Dogs have personalities that can change due to their circumstances and surroundings, Salon is reporting. Just like humans, a dog’s personality can change as they age as well as be affected by their owner’s personality. Adding more material to the “nature versus nurture” debate, it looks like dogs will turn out more like the humans around them depending on how they are raised. For instance, if an owner was more extroverted, their dog was observed to be very outgoing as well. If the owner was more timid and anxious, the dog was found to be a little nervous.
Researchers at Michigan State University published a new study in the Journal of Research in Personality and gathered evidence that proved what many dog-lovers already know — dogs not only have distinct personalities, but also have tons in common with humans.
“When humans go through big changes in life, their personality traits can change. We found that this also happens with dogs – and to a surprisingly large degree,” said William Chopik, professor of psychology at Michigan State University and lead author of the study. “We expected the dogs’ personalities to be fairly stable because they don’t have wild lifestyle changes [like] humans do, but they actually change a lot.”
Researchers surveyed owners of over 1,600 dogs about their personalities and the personalities of their pets. This grouping of 1,600 dogs consisted of 50 different breeds, with around 50 percent of those breeds being purebred. The researchers were able to identify three different correlations: how a dog’s age affects their personality, how a dog’s personality affects the relationship with their owner, and similarities between the dog and their human owner.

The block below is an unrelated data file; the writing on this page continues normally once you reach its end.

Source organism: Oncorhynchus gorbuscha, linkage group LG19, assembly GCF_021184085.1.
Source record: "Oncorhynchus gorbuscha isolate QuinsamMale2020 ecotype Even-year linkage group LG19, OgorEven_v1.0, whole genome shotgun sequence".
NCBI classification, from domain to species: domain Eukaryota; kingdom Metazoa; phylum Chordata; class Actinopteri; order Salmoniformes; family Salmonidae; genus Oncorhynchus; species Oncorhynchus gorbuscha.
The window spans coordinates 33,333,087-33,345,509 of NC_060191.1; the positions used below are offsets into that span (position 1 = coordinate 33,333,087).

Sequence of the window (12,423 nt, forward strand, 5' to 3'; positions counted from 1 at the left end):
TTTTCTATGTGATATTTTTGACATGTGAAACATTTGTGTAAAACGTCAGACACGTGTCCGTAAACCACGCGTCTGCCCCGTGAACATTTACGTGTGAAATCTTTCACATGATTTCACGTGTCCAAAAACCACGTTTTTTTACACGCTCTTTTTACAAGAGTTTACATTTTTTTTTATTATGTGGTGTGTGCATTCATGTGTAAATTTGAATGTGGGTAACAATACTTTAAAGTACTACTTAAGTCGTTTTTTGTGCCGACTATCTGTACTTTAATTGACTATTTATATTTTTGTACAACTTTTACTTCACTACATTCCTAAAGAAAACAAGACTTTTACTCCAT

Dog’s Personalities Change Over Time Just Like Human Beings: Latest Studyhttps://t.co/GbMsQ7Mh0s
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Chopik believes that studying dog’s personalities can help us to not only better understand the personalities of other species, but also give humans more insight on how to retrain a dog that has been abused or traumatized.
“Say you adopt a dog from a shelter. Some traits are likely tied to biology and resistant to change, but you then put it in a new environment where it’s loved, walked and entertained often. The dog then might become a little more relaxed and sociable,” Chopik said. “Now that we know dogs’ personalities can change, next we want to make strong connection to understand why dogs act — and change — the way they do.”
The study does note, however, that they’ve identified the best age to retrain a dog — if the dog is around 6-years-old, its personality can do a complete 180. This age is old enough for a dog to be out of its excitable and aggressive puppy stage, but not old enough for the dog to be too set in its ways. A senior dog was found to be the hardest to train, proving the old adage true: you can’t teach an old dog new tricks.